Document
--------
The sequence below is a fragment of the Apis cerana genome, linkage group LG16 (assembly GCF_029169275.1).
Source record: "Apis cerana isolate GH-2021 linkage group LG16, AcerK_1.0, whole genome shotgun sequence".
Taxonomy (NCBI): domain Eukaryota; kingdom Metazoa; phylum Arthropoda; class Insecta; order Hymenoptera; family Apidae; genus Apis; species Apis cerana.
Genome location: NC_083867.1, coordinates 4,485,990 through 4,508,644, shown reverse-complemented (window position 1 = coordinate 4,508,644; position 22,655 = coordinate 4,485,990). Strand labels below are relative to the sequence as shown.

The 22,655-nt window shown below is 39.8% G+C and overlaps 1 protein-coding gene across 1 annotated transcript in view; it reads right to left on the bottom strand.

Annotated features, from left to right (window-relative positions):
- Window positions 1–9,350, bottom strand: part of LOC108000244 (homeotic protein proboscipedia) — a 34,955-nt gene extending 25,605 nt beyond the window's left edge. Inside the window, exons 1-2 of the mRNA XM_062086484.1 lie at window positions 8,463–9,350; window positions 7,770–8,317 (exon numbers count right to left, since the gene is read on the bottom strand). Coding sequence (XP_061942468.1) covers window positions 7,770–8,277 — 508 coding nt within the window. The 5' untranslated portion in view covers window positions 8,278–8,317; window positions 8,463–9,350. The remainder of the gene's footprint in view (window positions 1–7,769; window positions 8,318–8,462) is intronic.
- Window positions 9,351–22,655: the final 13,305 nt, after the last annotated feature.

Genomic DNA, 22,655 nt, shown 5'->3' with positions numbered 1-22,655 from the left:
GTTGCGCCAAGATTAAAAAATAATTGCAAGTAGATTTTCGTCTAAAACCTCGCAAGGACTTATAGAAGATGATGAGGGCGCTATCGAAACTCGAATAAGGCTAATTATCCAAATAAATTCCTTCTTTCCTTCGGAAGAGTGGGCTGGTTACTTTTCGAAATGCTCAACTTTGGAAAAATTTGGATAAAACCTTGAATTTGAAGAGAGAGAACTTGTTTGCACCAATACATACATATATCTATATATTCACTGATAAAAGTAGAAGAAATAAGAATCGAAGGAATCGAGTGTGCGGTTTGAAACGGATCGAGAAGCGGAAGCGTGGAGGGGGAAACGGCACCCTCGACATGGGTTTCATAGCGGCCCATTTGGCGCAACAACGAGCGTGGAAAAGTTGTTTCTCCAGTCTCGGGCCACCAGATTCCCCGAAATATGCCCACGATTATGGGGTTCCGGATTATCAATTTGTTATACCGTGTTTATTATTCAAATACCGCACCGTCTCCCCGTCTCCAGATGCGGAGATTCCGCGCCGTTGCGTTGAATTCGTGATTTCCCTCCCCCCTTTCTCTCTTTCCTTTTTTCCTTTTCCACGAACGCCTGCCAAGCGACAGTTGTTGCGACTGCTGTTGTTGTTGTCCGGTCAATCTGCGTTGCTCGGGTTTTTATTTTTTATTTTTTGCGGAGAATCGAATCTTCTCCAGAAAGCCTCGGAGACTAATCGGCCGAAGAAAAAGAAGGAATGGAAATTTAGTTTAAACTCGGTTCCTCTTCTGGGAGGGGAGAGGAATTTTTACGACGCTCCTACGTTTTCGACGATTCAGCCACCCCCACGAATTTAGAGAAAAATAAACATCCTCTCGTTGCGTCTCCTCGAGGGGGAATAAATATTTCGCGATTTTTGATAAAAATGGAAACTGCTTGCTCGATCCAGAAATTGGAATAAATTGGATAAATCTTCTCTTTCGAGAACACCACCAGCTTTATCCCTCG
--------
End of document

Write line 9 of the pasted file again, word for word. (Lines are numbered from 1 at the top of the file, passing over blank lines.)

Genomic DNA, 22,655 nt, shown 5'->3' with positions numbered 1-22,655 from the left: